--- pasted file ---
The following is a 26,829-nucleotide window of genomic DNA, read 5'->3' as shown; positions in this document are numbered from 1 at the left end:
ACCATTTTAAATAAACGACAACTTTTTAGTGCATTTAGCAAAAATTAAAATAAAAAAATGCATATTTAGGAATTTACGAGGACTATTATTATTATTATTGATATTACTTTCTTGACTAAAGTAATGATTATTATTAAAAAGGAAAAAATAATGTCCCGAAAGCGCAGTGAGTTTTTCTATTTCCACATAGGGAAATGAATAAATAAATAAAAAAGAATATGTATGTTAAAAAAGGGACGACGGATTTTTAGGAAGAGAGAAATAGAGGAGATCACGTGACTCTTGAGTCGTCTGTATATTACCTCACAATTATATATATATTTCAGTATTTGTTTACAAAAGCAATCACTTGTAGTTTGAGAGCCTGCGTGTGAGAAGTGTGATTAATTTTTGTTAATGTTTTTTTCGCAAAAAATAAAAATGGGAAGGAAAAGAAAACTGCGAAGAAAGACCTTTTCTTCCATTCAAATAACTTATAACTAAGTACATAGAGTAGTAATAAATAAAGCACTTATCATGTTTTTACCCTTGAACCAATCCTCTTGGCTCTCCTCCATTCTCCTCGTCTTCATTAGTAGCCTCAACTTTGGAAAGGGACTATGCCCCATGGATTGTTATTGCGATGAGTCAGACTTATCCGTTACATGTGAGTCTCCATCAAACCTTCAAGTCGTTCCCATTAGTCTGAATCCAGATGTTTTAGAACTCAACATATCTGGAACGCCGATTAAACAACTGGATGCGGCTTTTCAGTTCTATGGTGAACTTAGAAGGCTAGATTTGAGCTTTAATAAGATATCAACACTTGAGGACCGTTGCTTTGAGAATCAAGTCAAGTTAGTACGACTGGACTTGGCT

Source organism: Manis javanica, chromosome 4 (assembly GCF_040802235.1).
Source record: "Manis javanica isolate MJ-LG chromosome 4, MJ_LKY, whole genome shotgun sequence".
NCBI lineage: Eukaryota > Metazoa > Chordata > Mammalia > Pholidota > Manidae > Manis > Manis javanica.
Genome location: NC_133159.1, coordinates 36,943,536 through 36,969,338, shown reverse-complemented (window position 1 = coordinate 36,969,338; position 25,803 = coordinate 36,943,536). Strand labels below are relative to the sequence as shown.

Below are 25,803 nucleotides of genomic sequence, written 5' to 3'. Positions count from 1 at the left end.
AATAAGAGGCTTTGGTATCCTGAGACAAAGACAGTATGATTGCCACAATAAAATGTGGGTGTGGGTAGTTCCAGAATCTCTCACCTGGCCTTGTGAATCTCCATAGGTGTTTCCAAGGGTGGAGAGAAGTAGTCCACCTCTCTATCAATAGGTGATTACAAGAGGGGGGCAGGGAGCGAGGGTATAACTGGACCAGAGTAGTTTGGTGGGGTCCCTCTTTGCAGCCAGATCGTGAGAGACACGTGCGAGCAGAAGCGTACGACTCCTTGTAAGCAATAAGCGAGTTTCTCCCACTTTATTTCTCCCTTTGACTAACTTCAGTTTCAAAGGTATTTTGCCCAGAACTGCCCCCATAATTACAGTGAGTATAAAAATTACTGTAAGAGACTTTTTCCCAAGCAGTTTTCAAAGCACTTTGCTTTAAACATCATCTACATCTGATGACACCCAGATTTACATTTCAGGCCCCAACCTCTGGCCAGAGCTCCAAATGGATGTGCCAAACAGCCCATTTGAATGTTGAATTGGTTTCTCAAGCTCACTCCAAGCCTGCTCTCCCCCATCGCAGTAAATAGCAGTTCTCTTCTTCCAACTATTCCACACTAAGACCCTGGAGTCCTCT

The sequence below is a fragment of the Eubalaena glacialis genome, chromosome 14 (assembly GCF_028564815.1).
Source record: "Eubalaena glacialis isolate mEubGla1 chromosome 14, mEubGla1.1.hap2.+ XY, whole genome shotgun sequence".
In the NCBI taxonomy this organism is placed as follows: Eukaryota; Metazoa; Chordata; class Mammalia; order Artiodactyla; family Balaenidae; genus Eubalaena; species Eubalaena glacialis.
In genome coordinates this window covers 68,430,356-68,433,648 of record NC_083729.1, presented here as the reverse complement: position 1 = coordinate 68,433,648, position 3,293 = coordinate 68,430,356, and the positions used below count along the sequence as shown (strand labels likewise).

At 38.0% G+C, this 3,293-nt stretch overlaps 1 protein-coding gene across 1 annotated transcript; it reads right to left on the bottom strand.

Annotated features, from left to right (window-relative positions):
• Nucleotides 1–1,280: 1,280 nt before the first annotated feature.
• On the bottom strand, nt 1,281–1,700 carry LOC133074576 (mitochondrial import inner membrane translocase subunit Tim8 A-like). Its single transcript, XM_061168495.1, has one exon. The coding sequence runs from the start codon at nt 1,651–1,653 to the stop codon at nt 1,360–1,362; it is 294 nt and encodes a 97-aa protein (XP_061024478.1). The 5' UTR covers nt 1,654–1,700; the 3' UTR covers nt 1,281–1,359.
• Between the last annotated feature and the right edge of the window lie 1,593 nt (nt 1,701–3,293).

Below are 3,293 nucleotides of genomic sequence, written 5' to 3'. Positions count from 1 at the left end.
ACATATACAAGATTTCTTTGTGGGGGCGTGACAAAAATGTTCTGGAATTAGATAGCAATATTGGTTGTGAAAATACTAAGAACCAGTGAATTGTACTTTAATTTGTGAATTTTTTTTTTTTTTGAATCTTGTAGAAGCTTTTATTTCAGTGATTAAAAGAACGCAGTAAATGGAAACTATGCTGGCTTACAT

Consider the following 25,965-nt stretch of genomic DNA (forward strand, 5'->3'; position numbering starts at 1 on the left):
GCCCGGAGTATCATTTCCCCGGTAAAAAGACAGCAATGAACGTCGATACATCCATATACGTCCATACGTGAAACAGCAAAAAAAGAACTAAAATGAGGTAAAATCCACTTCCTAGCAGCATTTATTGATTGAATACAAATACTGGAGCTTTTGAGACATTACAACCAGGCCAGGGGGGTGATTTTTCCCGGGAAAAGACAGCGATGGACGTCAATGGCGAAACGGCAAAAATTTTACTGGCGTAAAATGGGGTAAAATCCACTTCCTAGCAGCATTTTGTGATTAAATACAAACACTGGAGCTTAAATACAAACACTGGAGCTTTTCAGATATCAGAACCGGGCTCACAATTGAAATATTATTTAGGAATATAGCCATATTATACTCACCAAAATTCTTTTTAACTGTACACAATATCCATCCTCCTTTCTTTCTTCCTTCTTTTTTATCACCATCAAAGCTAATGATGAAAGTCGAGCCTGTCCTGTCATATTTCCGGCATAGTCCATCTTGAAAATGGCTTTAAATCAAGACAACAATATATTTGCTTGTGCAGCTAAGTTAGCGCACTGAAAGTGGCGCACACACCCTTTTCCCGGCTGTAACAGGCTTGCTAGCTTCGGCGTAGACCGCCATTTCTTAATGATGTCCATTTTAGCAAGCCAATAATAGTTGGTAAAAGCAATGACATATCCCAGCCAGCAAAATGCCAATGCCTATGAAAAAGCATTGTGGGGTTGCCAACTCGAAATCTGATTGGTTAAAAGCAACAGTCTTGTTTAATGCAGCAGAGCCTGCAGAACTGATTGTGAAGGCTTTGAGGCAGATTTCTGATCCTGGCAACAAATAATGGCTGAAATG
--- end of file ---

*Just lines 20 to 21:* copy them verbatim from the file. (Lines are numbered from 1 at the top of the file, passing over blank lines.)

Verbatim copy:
Consider the following 25,965-nt stretch of genomic DNA (forward strand, 5'->3'; position numbering starts at 1 on the left):
GCCCGGAGTATCATTTCCCCGGTAAAAAGACAGCAATGAACGTCGATACATCCATATACGTCCATACGTGAAACAGCAAAAAAAGAACTAAAATGAGGTAAAATCCACTTCCTAGCAGCATTTATTGATTGAATACAAATACTGGAGCTTTTGAGACATTACAACCAGGCCAGGGGGGTGATTTTTCCCGGGAAAAGACAGCGATGGACGTCAATGGCGAAACGGCAAAAATTTTACTGGCGTAAAATGGGGTAAAATCCACTTCCTAGCAGCATTTTGTGATTAAATACAAACACTGGAGCTTAAATACAAACACTGGAGCTTTTCAGATATCAGAACCGGGCTCACAATTGAAATATTATTTAGGAATATAGCCATATTATACTCACCAAAATTCTTTTTAACTGTACACAATATCCATCCTCCTTTCTTTCTTCCTTCTTTTTTATCACCATCAAAGCTAATGATGAAAGTCGAGCCTGTCCTGTCATATTTCCGGCATAGTCCATCTTGAAAATGGCTTTAAATCAAGACAACAATATATTTGCTTGTGCAGCTAAGTTAGCGCACTGAAAGTGGCGCACACACCCTTTTCCCGGCTGTAACAGGCTTGCTAGCTTCGGCGTAGACCGCCATTTCTTAATGATGTCCATTTTAGCAAGCCAATAATAGTTGGTAAAAGCAATGACATATCCCAGCCAGCAAAATGCCAATGCCTATGAAAAAGCATTGTGGGGTTGCCAACTCGAAATCTGATTGGTTAAAAGCAACAGTCTTGTTTAATGCAGCAGAGCCTGCAGAACTGATTGTGAAGGCTTTGAGGCAGATTTCTGATCCTGGCAACAAATAATGGCTGAAATG